Forum explores a bluegum future

20 Dec, 2000 03:11 PM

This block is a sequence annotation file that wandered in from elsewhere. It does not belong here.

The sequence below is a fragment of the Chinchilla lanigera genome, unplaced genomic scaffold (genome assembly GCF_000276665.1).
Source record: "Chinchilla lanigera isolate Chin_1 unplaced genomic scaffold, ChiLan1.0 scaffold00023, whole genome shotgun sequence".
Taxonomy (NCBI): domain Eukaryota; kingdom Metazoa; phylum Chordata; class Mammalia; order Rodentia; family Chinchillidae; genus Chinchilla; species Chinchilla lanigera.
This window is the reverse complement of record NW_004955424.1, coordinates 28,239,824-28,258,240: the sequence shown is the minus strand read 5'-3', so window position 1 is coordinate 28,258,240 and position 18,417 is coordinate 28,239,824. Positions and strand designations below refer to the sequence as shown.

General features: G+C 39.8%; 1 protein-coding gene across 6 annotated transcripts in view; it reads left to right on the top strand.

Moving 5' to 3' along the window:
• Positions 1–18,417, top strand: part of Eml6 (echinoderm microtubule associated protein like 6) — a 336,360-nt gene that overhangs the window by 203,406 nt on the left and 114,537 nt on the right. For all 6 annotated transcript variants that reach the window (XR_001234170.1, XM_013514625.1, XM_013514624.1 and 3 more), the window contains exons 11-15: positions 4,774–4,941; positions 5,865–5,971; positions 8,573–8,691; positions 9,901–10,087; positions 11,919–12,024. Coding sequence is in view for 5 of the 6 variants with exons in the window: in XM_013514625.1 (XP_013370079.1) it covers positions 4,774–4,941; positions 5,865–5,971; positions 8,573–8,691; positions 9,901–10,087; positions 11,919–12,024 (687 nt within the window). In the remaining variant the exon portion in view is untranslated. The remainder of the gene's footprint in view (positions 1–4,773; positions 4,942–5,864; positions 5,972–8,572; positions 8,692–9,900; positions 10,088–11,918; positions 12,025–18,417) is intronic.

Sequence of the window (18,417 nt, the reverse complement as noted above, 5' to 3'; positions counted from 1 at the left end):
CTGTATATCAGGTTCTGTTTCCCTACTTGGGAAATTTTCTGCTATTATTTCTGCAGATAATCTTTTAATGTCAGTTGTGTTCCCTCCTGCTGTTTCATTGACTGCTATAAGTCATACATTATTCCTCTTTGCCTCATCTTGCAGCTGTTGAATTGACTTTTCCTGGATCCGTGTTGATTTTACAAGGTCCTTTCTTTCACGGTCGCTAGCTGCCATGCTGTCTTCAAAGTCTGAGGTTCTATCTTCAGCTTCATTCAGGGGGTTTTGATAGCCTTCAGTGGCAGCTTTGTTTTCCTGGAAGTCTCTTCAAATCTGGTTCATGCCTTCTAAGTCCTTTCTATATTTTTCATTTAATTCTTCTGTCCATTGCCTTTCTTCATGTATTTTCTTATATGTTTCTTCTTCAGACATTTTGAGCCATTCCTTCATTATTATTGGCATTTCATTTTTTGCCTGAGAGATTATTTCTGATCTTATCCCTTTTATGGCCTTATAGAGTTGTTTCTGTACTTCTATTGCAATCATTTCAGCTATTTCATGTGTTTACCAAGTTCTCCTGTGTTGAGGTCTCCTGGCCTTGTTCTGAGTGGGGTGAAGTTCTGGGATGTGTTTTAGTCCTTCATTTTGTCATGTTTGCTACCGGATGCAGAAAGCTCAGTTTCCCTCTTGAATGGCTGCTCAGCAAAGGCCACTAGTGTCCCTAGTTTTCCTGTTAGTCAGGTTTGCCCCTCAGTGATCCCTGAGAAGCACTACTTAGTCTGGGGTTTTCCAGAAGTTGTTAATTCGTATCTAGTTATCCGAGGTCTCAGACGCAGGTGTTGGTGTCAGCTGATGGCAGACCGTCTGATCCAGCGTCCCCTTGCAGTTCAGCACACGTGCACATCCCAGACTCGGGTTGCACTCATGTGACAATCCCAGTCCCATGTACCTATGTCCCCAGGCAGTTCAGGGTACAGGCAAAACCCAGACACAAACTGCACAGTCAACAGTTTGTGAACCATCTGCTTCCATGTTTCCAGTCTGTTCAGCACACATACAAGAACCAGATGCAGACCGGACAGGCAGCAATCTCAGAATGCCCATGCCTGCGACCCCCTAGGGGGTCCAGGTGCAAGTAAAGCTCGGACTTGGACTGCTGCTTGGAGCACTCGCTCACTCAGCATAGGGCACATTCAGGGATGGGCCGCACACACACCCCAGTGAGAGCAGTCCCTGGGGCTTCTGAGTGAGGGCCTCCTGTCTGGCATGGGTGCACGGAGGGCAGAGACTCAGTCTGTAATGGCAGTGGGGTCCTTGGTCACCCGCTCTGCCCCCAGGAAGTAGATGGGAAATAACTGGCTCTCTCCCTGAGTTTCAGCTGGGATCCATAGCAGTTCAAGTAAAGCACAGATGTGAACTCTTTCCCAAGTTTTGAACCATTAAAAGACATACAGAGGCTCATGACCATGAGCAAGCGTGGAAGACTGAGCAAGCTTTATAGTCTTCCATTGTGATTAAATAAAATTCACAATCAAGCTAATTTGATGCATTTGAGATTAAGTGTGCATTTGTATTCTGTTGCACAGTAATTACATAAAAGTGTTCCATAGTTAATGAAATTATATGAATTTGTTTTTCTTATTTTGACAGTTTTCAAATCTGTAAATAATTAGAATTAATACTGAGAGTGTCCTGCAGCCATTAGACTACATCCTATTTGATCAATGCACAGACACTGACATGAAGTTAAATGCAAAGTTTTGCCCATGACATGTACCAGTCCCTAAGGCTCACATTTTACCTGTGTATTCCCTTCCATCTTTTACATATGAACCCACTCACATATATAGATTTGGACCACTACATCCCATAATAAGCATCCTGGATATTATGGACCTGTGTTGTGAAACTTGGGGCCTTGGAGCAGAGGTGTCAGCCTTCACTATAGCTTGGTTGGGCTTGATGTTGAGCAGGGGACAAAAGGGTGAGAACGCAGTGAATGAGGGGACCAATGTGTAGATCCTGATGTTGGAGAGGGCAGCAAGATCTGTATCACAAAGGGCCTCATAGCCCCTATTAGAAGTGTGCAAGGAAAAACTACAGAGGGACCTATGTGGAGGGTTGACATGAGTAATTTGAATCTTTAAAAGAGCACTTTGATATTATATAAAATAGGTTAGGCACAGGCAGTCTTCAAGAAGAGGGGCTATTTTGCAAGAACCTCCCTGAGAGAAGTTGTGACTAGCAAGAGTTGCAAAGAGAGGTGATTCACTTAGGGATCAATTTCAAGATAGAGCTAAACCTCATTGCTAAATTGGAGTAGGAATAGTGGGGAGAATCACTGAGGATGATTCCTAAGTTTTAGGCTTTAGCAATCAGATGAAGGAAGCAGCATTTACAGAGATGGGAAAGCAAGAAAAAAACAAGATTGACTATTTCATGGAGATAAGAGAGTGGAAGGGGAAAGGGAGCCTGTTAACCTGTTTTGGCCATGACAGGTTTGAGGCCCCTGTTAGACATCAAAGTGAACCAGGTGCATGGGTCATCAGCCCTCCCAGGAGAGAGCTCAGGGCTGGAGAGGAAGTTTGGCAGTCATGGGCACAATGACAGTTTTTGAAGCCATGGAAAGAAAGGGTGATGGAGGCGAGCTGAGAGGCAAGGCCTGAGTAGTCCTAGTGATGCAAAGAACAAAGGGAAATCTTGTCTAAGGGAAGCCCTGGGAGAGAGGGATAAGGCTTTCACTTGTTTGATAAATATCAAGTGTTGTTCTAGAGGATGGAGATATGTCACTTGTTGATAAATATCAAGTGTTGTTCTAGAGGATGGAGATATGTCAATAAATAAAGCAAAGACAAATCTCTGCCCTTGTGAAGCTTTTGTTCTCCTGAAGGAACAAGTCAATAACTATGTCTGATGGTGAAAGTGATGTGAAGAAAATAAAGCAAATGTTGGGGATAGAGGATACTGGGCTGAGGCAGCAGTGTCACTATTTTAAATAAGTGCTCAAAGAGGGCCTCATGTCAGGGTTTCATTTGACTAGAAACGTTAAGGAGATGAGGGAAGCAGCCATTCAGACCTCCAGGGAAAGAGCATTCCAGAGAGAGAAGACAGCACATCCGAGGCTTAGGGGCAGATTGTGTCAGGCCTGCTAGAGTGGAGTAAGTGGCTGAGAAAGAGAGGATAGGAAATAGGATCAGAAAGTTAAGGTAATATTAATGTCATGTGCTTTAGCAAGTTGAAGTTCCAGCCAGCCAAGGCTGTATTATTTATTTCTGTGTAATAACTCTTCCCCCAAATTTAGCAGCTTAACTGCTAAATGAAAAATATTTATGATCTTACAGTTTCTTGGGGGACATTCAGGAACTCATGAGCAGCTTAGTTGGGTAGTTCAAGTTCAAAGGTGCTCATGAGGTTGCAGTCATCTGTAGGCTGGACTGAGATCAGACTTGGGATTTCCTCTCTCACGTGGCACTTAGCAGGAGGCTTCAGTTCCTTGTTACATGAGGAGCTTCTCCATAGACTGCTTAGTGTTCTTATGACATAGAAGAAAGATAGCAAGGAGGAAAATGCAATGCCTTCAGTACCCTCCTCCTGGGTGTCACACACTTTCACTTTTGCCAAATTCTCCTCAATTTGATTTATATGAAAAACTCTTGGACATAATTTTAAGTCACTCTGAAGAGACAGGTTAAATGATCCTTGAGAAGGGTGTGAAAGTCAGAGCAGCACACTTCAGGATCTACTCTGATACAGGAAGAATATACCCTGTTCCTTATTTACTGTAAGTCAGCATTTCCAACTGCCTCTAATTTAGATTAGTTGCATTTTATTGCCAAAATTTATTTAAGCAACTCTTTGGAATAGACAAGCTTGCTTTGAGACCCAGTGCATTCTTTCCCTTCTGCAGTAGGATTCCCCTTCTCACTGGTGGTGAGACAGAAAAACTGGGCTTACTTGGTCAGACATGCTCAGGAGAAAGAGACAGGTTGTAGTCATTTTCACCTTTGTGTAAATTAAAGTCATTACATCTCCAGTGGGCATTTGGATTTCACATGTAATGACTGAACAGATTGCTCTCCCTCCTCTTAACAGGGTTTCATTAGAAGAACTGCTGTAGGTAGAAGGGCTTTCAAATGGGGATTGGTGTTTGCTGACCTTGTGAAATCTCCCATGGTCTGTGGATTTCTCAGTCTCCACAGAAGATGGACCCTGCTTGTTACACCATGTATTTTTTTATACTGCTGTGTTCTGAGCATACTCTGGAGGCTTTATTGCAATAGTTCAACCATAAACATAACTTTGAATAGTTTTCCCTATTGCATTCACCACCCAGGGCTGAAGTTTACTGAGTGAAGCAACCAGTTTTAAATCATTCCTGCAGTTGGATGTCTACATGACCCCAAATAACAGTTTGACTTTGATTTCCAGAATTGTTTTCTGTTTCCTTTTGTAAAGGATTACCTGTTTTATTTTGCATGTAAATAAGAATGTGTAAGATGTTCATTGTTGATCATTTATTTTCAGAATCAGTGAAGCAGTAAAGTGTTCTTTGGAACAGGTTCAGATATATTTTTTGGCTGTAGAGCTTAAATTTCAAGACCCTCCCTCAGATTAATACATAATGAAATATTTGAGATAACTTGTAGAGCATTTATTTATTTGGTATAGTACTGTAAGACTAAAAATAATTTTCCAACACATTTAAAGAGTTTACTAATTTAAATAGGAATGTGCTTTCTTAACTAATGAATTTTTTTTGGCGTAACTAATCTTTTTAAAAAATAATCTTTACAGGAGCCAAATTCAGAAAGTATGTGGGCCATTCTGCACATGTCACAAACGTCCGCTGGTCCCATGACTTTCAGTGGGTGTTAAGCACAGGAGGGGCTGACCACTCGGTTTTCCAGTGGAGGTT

WITHIN six years, bluegum plantations could cover more than 200,000 hectares in WA, forcing more social change in rural areas. This was one of the issues that attracted more than 200 people to a bluegum plantation industry and community forum at Mt Barker recently. The forum was presented by Commercial Plantations WA, a branch of Australian Forest Growers, chaired by Great Southern Plantations executive director Helen Sewell and opened by WA Deputy Premier Hendy Cowan. Mr Cowan said WA could get a lot of positives out of the bluegum plantation industry. But, perhaps anticipating the tenor of the forum, Mr Cowan said no industry should ignore the community in which it was placed. "Many people see isolation by plantation as a downside of the industry," he said. "Aerial spraying may affect other nearby industries, such as horticulture and aquaculture, and people's health." He said the future required a means of maintaining input from the local community because, within six years, bluegum plantations should cover 200,000 hectares in WA. Federal Forestry Minister Wilson Tuckey described the Federal Government's commitment to research and value adding in the plantation industry. He said the rapidly expanding plantation industry in south-west WA could counter the worldwide shortage of quality paper, by WA having its own paper manufacturing industry. "We shouldn't remain as just exporters of woodchips," Mr Tuckey said. He saw considerable employment opportunities generated by the plantations benefiting local communities. Member for Eyre Julian Grill, Labor's resources development spokesman, said rural communities were losing population for a number of reasons, of which bluegum plantations were only one. The question of declining rural community population was one which tended to dominate discussion and Mr Grill's response to it was well received. Plantagenet shire president Kevin Forbes told the forum the shire's population had not declined through the growth of the plantation industry, but there had been population movement from areas such as Denbarker and Rocky Gully into the Mt Barker town site and some to Albany. The southern province of WA contains the largest bluegum resource in Australia, according to Gt Southern Development Commission chief executive Maynard Rye. A key speaker at the forum, Mr Maynard said total recent expenditure on a new woodchip mill north of Albany, developments at Albany port and the spur rail line totalled $50 million. "Significant increased economic benefit will flow from the region's first plantation bluegum harvesting and processing in a year's time," Mr Rye said. "In the first full year, 400,000 tonnes of woodchips will leave the port of Albany bound for Abaratsu in Japan. This is forecast to increase to a million tonnes by year 2007." He said forecasts could reach a sustainable annual production of 4mt from a bluegum estate of 200,000ha. However, Mr Rye said research by Australian National University's Dr U Bhati suggested Australian investment strategies based on an expectation of a sustainable strong demand from Japan were likely to be disappointing. He said Dr Bhati proposed that Australia, the world's second biggest exporter of woodchips behind the US, would do better to lift its overall competitiveness in terms of quality, price and aspects of supply and aim for bigger market share. Referring to a Timber 2002 study, Mr Rye said planning for providing higher levels of technically based training needed to be ongoing. He said the bluegum timber industry would create 2760 jobs of which 1087 were permanent. It would have an optimum export value of $2314m, attract additional population growth of 6000 people and a demand for an additional 2500 dwellings and provide further income for farmers. pUnder threat Commercial Plantations WA planning and policy co-ordinator George Bray said small local communities had to grasp opportunities and use them to provide amenities. Rapid change had placed small communities under threat. "It comes back to the community itself to take on ideas," he said. "Do small WA towns offer its citizens amenities that will keep them there?" He said the population was ageing and neighbouring communities needed to work together to achieve their objectives. The rigidity of the policy decisions of the WA Planning Commission drew criticism form the floor at the forum. Replying to it, Commission chairman Simon Holthouse, who has a farm at Harvey, said the commission tried to maintain consistency across the state when making decisions on subdivisions. He referred to the changes in population taking place in the countryside and the expectation that some elderly farmers be permitted to sublet part of the farm and to remain living there. He said this was not a simple solution for a community problem. Mr Holthouse said there was a need for land in WA to be protected for future agricultural and horticultural use and to ensure there was a way in which the local community obtained satisfactory long-term outcomes. Other forum speakers and their subjects were: Robert Hance, CEO Timbercorp - The role of private investment in plantation development. Robert Coffey, a director of North Forest Products - Emerging Australian supply of hardwood, pulpwood and chips. Tim Browning, general manager harvesting and special projects, Timbercorp - Commercial Plantations WA. Dr Kathryn Williams, Melbourne University - Managing social change in rural areas. Grant King, CEO South East Development Board, South Australia - Tourism and trees, a Mt Gambier experience. John Oldfield, plantation contractor - Opportunities for local communities. Ray Fremlin, Forest Products Commission technical adviser - Industry code of practice. Kevin Forbes, Plantagenet shire president - Fire control. Robert Arnott, Main Roads WA - Road funding. Denis Sewers, Albany Plantations Export Company - Managing local roads during harvesting. David Quill, harvesting consultant, Mt Gambier - Infield chipping and harvesting systems. A full or part record of the forum is available from Commercial Plantations WA, PO Box 5273, Albany 6330. The unedited record on CD is available at a cost of $8.80. Some speeches are available electronically and emailed. ÿ